Scaling behavior of stiffness and strength of hierarchical network nanomaterials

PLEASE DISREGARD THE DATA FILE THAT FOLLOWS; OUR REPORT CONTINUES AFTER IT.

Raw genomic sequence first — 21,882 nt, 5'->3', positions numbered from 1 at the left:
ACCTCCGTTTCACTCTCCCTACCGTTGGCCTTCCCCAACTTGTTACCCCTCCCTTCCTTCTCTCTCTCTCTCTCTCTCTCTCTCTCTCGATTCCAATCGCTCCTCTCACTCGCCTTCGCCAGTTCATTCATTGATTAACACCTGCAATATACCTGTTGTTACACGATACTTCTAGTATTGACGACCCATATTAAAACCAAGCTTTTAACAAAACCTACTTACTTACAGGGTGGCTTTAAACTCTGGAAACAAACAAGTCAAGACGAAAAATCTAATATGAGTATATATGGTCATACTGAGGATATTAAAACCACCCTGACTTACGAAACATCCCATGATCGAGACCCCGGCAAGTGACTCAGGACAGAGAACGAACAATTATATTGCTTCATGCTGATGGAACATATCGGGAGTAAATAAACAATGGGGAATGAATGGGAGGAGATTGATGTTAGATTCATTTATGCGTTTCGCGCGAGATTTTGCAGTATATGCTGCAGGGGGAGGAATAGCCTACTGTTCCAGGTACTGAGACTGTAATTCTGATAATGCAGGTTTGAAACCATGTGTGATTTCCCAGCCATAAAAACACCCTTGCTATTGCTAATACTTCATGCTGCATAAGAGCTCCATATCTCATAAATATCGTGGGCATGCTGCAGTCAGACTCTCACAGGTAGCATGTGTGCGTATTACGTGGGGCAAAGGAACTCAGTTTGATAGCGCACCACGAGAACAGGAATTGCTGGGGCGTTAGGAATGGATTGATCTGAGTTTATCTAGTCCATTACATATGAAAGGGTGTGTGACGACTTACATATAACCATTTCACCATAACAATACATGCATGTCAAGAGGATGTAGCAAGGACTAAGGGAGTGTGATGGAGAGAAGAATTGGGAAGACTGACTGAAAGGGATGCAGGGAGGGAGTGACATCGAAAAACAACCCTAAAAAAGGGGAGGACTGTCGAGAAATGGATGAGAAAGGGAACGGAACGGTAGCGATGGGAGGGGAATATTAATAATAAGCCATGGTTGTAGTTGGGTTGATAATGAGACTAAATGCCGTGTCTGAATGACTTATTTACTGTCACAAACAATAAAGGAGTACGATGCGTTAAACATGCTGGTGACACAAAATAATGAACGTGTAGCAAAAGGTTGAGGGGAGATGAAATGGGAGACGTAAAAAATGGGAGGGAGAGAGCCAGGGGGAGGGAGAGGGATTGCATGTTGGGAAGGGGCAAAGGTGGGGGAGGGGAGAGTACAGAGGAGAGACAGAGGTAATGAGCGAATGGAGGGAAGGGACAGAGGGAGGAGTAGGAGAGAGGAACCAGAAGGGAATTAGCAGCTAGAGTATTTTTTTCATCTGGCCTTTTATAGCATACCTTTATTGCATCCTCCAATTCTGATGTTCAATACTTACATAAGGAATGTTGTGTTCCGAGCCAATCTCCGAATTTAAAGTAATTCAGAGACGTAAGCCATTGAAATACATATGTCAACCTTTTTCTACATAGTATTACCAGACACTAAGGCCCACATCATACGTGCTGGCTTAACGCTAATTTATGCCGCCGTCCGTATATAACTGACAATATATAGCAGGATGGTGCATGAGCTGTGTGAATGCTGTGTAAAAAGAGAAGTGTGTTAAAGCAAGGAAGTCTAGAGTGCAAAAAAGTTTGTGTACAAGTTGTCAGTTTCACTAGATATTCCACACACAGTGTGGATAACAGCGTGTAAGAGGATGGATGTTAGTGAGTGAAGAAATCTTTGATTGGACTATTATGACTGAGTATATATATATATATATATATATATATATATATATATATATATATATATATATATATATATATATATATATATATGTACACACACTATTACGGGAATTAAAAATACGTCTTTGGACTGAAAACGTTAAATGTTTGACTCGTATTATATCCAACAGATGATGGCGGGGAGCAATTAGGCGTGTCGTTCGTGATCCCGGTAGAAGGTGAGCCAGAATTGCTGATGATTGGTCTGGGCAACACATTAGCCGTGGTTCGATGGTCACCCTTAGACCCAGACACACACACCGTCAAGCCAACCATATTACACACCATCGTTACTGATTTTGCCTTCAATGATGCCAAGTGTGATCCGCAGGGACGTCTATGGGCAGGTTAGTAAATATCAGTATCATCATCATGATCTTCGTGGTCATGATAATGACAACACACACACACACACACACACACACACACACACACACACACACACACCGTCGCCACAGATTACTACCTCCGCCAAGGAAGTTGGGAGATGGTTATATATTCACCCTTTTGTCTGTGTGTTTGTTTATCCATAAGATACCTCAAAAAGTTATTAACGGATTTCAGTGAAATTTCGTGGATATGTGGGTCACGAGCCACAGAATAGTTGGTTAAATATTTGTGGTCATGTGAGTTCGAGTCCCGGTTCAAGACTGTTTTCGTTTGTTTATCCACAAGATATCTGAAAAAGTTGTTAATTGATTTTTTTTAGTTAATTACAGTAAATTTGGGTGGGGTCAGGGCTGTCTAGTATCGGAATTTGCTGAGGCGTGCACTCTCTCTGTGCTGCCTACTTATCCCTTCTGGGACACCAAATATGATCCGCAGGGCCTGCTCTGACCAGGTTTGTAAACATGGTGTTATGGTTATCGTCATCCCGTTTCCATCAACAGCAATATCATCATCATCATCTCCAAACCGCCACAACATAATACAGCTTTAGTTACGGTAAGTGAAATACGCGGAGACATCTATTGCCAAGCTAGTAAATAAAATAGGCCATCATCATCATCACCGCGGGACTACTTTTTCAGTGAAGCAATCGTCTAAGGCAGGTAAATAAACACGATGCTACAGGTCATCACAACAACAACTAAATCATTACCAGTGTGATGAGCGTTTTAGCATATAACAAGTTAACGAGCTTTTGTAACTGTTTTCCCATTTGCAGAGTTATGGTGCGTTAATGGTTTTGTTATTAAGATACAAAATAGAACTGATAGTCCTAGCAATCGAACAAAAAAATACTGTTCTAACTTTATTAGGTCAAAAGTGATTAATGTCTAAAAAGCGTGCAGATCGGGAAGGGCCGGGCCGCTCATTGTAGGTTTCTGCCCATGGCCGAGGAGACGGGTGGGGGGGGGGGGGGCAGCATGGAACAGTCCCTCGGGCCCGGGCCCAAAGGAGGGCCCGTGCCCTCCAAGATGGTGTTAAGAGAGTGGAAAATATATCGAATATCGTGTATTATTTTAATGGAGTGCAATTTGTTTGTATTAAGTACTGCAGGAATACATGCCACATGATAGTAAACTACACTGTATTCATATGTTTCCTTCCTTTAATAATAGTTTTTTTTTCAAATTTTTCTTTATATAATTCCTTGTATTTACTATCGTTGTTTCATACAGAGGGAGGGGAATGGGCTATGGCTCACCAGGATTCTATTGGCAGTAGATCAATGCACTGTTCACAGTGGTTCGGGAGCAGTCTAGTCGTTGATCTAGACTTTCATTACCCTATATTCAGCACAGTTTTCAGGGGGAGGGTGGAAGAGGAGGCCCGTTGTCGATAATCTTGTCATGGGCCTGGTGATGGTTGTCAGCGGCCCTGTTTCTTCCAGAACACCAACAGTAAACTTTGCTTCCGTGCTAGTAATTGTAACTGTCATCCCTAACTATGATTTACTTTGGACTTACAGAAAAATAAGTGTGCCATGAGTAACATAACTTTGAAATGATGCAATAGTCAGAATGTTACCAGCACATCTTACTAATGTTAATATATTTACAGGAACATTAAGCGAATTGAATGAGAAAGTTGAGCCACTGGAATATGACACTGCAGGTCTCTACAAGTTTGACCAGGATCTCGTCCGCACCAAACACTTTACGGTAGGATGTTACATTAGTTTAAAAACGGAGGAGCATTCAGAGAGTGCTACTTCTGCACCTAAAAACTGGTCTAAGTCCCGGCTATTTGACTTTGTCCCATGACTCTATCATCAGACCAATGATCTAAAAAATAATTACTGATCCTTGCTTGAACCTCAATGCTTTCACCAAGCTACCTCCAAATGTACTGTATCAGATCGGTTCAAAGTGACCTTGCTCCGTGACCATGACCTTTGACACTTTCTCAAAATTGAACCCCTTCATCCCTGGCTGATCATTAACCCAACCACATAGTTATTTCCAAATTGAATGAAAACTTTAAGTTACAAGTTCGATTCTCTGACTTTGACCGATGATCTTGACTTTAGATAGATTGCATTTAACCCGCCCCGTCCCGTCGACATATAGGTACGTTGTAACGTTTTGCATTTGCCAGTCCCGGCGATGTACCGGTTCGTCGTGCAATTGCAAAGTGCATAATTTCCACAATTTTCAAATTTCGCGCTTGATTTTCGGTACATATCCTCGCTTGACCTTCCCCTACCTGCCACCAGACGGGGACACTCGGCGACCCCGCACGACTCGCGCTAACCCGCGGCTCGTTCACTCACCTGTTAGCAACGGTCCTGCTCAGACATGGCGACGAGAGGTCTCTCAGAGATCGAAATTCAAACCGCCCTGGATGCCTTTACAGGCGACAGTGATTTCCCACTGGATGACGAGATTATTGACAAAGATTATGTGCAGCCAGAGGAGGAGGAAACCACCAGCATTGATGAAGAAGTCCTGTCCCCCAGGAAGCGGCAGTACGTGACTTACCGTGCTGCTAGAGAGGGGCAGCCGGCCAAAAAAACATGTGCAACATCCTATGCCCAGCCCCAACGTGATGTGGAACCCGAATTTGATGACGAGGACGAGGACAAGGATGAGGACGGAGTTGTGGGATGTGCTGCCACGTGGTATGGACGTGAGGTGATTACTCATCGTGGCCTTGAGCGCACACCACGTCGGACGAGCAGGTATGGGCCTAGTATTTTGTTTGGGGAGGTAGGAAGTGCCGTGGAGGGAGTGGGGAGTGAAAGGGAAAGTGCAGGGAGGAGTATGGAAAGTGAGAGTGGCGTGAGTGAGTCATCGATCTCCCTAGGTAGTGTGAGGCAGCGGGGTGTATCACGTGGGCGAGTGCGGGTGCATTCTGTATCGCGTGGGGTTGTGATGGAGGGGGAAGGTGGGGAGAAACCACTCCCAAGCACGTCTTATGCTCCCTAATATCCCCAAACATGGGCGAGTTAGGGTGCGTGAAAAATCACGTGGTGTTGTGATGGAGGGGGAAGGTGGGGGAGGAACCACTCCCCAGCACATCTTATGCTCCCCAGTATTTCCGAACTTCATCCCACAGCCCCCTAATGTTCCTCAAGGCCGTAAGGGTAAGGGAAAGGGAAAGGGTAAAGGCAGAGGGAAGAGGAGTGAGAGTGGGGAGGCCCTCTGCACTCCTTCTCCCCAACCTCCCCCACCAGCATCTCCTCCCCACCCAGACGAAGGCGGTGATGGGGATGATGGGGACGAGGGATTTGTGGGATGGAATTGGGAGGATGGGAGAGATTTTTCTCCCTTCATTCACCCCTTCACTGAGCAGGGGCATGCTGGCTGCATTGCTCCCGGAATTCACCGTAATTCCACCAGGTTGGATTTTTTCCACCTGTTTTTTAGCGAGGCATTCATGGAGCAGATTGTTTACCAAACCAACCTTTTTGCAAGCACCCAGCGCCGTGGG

Structural hierarchy can enhance the mechanical behavior of materials and systems. This is exemplified by the fracture toughness of nacre or enamel in nature and by human-made architected microscale network structures. Nanoscale structuring promises further strengthening, yet macroscopic bodies built this way contain an immense number of struts, calling for scalable preparation schemes. In this work, we demonstrated macroscopic hierarchical network nanomaterials made by the self-organization processes of dealloying. Their hierarchical architecture affords enhanced strength and stiffness at a given solid fraction, and it enables reduced solid fractions by dealloying. Scaling laws for the mechanics and atomistic simulation support the observations. Because they expose the systematic benefits of hierarchical structuring in nanoscale network structures, our materials may serve as prototypes for future lightweight structural materials.
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